16. Garbage – Strange Little Birds
I’ve always liked Garbage, but at this point in their careers shouldn’t they just sound like old tired rock? Well somehow they still sound fresh and make great music. Shirley Manson is one of the great front-women in rock and roll and she’s the reason why this album charted so high for me.
15. School of Seven Bells – SVIIB
The ending of School of Seven Bells is spelled out not as much as a sad eulogy to the death of songwriter Benjamin Curtis, but as a celebration of what made them such a great band. It’s really a perfect ending to their 4 magnificent albums.
14. Foxes – All I Need
I love synthpop, and I love synthpop fronted by a woman who can just make it all come together. Louisa Rose Allen, who is Foxes, created a great pop album in All I Need. I think she’s definitely one to watch as she continues on through her career.
13. David Bowie – Blackstar
There’s been lots of death in 2016. Bowie’s passing along with Leonard Cohen hit hard for me. These were two men whose music spoke volumes to me, not only in my youth, but also as I’ve grown older. Their songs resonate. The meanings change as I’ve grown as well. Blackstar is an amazing stamp on a career in which Bowie’s persona created so many different faces, and music took so many forms. RIP to the Thin White Duke.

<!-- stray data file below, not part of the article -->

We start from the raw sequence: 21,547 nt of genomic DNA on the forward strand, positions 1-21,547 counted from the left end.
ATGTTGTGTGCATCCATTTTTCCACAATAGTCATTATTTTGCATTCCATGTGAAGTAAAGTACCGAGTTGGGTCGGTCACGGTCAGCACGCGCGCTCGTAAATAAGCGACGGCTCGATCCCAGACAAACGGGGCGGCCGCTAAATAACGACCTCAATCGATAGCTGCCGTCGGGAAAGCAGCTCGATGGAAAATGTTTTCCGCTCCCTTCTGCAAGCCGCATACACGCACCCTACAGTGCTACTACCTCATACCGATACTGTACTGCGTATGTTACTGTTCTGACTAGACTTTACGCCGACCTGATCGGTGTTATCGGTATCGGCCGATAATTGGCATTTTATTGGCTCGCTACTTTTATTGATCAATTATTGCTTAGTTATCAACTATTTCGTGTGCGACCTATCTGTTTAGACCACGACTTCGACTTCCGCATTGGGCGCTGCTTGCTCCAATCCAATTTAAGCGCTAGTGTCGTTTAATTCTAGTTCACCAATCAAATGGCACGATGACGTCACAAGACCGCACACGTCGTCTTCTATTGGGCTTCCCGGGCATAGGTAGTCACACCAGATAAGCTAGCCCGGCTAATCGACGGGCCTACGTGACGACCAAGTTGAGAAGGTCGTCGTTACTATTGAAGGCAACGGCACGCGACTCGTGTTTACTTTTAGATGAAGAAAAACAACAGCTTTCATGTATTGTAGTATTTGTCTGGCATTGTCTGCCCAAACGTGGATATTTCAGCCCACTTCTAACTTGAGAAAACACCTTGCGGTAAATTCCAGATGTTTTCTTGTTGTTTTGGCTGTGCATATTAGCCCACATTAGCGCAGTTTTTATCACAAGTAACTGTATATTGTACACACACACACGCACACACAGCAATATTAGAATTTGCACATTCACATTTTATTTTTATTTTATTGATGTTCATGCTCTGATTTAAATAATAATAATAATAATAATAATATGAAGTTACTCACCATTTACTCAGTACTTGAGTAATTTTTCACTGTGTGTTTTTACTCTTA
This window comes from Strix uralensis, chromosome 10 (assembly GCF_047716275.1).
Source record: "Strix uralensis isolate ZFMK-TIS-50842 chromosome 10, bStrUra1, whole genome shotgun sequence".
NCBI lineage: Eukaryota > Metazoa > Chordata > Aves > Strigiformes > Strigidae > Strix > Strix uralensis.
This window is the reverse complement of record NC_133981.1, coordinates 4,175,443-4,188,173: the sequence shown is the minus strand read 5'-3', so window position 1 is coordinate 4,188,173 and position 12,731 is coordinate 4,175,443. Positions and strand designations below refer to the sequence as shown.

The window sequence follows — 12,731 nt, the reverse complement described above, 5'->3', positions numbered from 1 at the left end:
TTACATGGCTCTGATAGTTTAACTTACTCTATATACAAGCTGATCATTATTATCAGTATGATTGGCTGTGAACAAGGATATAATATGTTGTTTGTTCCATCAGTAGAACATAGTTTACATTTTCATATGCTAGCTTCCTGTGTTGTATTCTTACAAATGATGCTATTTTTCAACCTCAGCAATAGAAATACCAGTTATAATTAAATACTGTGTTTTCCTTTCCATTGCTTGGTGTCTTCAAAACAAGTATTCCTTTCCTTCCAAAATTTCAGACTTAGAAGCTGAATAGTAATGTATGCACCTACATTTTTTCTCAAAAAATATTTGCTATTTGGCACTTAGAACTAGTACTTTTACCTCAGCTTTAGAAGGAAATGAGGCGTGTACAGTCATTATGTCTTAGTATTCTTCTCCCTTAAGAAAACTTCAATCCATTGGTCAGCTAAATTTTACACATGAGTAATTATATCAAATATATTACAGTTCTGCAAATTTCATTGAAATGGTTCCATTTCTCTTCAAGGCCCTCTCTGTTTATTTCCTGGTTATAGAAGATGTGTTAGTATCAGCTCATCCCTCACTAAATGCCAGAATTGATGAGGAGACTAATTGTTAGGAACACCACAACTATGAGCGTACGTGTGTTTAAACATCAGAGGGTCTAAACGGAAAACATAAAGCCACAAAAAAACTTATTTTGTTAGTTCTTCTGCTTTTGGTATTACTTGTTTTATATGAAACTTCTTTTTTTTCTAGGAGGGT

12. Polica – United Crushers
I loved Polica’s first album Give You the Ghost, and their 3rd album is right up there. I feel it’s the perfect blend of hard synth and pop hooks. Channy Leaneagh is one of the most original vocalists making music right now in my mind.
11. Wye Oak – Tween
I was lucky enough to see Wye Oak a few months ago at the beautiful Thalia Hall here in Chicago, and I was blown away by how they pull their sound off live. I was really amazed how great a front-woman Jenn Wassner was as well. Tween is an album of castaways from the Civilian and Shriek sessions, but that doesn’t make it feel like an album full of B-sides. It makes it feel like its own work.
10. The Joy Formidable – Hitch
I’m a total homer here. I’ve been a huge fan ever since the first time I’ve heard them. Massive stadium rock riffs, and they’re getting more complex here. They do go a little far with the composition, and this is as far as they should go in my mind.
9. Jimmy Eat World – Integrity Blues
I’m kind of shocked myself I’m putting these guys up this high on this list. I think their smash hit The Middle kind of does a detriment to their overall discography. Integrity Blues is full of just great, well-produced and written songs. Hard rock riffs, to alt/rock ballads. Great album front to back.
8. Frightened Rabbit – Painting of a Panic Attack
Frightened Rabbit is a band that I’ve slowly liked more and more over the years. First of all they are fantastic live if you ever get the chance. Painting of a Panic Attack is once again produced by the National’s Aaron Dessner. So it has that thick sound that reminds you of the National for sure, but still has the sound that’s made Frightened Rabbit a band to constantly watch.
7. Shearwater – Jet Plane and Oxbow